The Quranic verses are as melodious as poems. Qur’an originated in the classical Arabic language, with richness in vocabulary, artistic, and poetic value, which is far different in form and style from modern Arabic language. Only a limited number of original verses are interpreted in the right sense. The rest is uncertain. When I was a student, we had to study Halegannada (Old Kannada 9-14th C). But today if I read a passage in that language, no one will understand it. Language evolves as humans’ progress. The Holy Scripture is the same, but the interpreters should be conscious of the shifting world and changing times. I am glad that the Muslim women are now venturing into the field of Quranic interpretation. But South India is yet to embrace the thoughts on Feminism in Islam. Issues begin with a Muslim woman speaking out her mind. When Amina Wadud visited South India in 2013, even before her talk controversies sprouted and riots broke out. One rumour is enough for crazy people to act without a second thought. They act as if only they are the true believers, but in reality they are only blind followers. This is not a typical Indian phenomenon but rather a universal one, which justifies the police protection given to some of the Islamic feminist scholars across the world.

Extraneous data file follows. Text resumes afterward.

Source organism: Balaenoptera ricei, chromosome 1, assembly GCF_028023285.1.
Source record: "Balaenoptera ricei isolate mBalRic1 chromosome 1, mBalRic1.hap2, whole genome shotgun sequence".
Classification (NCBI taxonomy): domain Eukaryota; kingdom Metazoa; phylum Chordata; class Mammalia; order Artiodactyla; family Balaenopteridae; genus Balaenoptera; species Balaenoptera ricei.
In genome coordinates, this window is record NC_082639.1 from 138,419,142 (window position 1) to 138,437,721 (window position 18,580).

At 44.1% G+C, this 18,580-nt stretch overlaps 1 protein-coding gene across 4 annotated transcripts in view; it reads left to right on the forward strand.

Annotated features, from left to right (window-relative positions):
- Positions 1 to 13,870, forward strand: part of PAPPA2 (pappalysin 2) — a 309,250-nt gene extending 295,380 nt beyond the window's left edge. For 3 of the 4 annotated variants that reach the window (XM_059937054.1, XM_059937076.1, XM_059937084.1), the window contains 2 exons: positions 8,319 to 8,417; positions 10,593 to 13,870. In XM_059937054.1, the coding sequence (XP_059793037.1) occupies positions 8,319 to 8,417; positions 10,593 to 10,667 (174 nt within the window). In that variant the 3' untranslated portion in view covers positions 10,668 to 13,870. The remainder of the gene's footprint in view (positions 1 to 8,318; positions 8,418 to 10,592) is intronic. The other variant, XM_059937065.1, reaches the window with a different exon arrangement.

ASR: There is not even one single study that comprehends the scattered women writers of South Indian Muslim community. What could be the reason?
SA: The concept sounds interesting. I personally know some of the Muslim women writers from Kerala and Tamil Nadu. I have translated some of their works into Kannada. But we don’t have an association or any writers’ wing. We voice the plight of a muted society. Individual voices get scattered at some point. If we build a strong base together, we can mould a better path for the future generation. Studies in this area will bring forth many more writers into the limelight.
ASR: Why is there no such association for the scattered Muslim writers?